Gerard Feeney

Gerard Feeney  |  Dec 13, 2010  |  0 comments
This review was first published in RCM&E May 2005. The kit is still available (see Datafile). Making R/C model aircraft airframes from hot-wire cut blue foam, that’s subsequently covered with PVA-adhered brown paper is a construction method that’s been around for years. Mainly Models of Hertfordshire have now embraced this cheap ‘n’ cheerful airframe production philosophy in their expanding range of 1/12 scale W.
Gerard Feeney  |  Jul 12, 2010  |  0 comments
Alex Whittaker’s own-design homage to traditional R/C aeromodelling, the Boddingtonesque ‘Bushwhacker’ has featured extensively in RCM&E in the recent past as an extended free pull-out plan feature. Now this 55”-span, three-channel (no ailerons) . 15-. 30-powered trainer/sports model has been kitted by Colin Buckle to join the long-established Ben Buckle range of traditionally-constructed R/C aircraft kits.
Gerard Feeney  |  May 20, 2009  |  0 comments
Fig. 1 Welcome back. In part. 1 we looked at preparation so let's get covering.
Gerard Feeney  |  May 19, 2009  |  0 comments
Available in a whole range of colours, Solarfilm is easy to apply once you've mastered a few basics. Over the last 30 years, Solarfilm has revolutionised the way in which we cover our models, making it possible to achieve light, durable and spectacularly colourful finishes. Unfortunately, like everything that involves a certain dexterity (and attention to instructions!), its equally possible to create some spectacular disasters! Not everyone, it seems, has discovered the secrets of a perfect Solarfilm skin, and this article is intended to help such troubled souls and iron out their models wrinkles and folds. Well look at actually applying the film later but for the moment, lets talk about preparing the airframe and the tools you'll need.
Gerard Feeney  |  Dec 11, 2008  |  0 comments
I'm pleased with the finish on my Verosonic Litespan covering material has been available for many years now, used as a heat-shrink ‘tissue substitute’ on free flight and the more petite, traditionally-constructed R/C models. Whilst the oldfashioned tissue and dope covering application hassles are absent, Litespan nevertheless presents the first-time user with new set of equally-challenging problems, and it remains a material that can be rather tricky to master – especially if you use it infrequently. A while back, I covered both a Grüner electric-powered R/C ‘Tiger Moth’ and a Veron ‘Verosonic’ F/F glider with Litespan and was quickly reminded of just how demanding the stuff can be to apply if you’re not fully tuned in! Based on that slightly anxiety-producing experience, I thought I’d pen this article to remind everybody of how best to deal with this revolutionary but challenging airframe-covering medium. LITE YOU ARE What exactly is Litespan? It’s doubtful that Solarfilm, the manufacturer, will give away its formulation secrets anytime soon, but in practical terms it’s a super-light, very strong, airtight and waterproof paper-like material that’s resistant to both glow and diesel fuels, and it accepts most paints safely without nasty reactions occurring.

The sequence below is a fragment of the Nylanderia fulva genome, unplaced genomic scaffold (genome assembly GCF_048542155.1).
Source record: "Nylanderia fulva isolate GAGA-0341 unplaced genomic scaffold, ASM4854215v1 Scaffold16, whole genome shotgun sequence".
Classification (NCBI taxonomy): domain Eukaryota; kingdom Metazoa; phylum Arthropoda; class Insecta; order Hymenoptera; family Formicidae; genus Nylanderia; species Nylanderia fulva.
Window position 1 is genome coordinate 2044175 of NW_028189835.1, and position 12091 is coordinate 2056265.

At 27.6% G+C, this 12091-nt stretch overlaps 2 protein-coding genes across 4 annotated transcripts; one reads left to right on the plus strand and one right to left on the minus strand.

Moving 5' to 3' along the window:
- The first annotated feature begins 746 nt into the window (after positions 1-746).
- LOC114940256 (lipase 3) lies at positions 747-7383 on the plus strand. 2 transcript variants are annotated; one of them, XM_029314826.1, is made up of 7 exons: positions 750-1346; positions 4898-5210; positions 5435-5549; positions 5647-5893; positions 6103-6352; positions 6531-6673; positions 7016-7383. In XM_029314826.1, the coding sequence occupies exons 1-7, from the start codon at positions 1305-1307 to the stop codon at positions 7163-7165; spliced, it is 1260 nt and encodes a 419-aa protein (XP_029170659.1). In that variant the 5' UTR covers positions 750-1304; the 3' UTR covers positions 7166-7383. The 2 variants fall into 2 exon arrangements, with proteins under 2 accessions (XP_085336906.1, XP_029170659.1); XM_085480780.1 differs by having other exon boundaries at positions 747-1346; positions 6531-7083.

Gerard Feeney  |  Jul 10, 2007  |  0 comments
She's a great first low-winger is the Venus 40 Welcome back once more. We have reached the last instalment of the Great Planes’ ‘Venus 40’ assembly and flying saga. While the previous two parts dealt exclusively with airframe assembly matters; this time we finally get to the exciting bit – flying! But first, the few remaining airframe-completion tasks lie ahead. The most important of these jobs is the fuselage radio installation, so let’s start with that.
Gerard Feeney  |  Jul 04, 2007  |  0 comments
The Great Planes Venus 40 is the subject of this three-part series Welcome to Pt. 2 of our ongoing low-wing sports/aerobatic ARTF R/C model assembly and flying adventure. Are you ready to get to grips with a beautiful backside and a nifty nose? You are? Good! Lets get going BUTT FIRST Before gluing the horizontal tailplane and vertical fin in place, cut away the Monokote from over the fuselage horizontal stabiliser (stab) openings and the rear-end control rod exit holes with a sharp scalpel. Its recommended that a 3/32 flap of covering be left within the top edges of the fuselage openings to act as joint-seals when the horizontal stab is permanently settled.
Gerard Feeney  |  Jun 28, 2007  |  0 comments
The Great Planes Venus 40 is an ideal first low-wing model In the February to May 2006 issues of RCM&E I told you how to assemble and fly your first ARTF high-wing R/C trainer. Judging by the response I received, that information proved useful. But, several readers also posed another question: How do I tackle my first-ever low-wing ARTF sports/aerobatic model? Wonder no more! Your wish is my command, and this time Im back armed with an attractive low-wing ARTF design that Ill be assembling over three build tutorials. The box of bits will be transformed into an exciting and flamboyant aerobat! Remember that ARTF models employ similar construction methods so whilst I'm using the Great Planes Venus 40 as an example, you should find the techniques I'll describe transferable to most other low-wing ARTF models.
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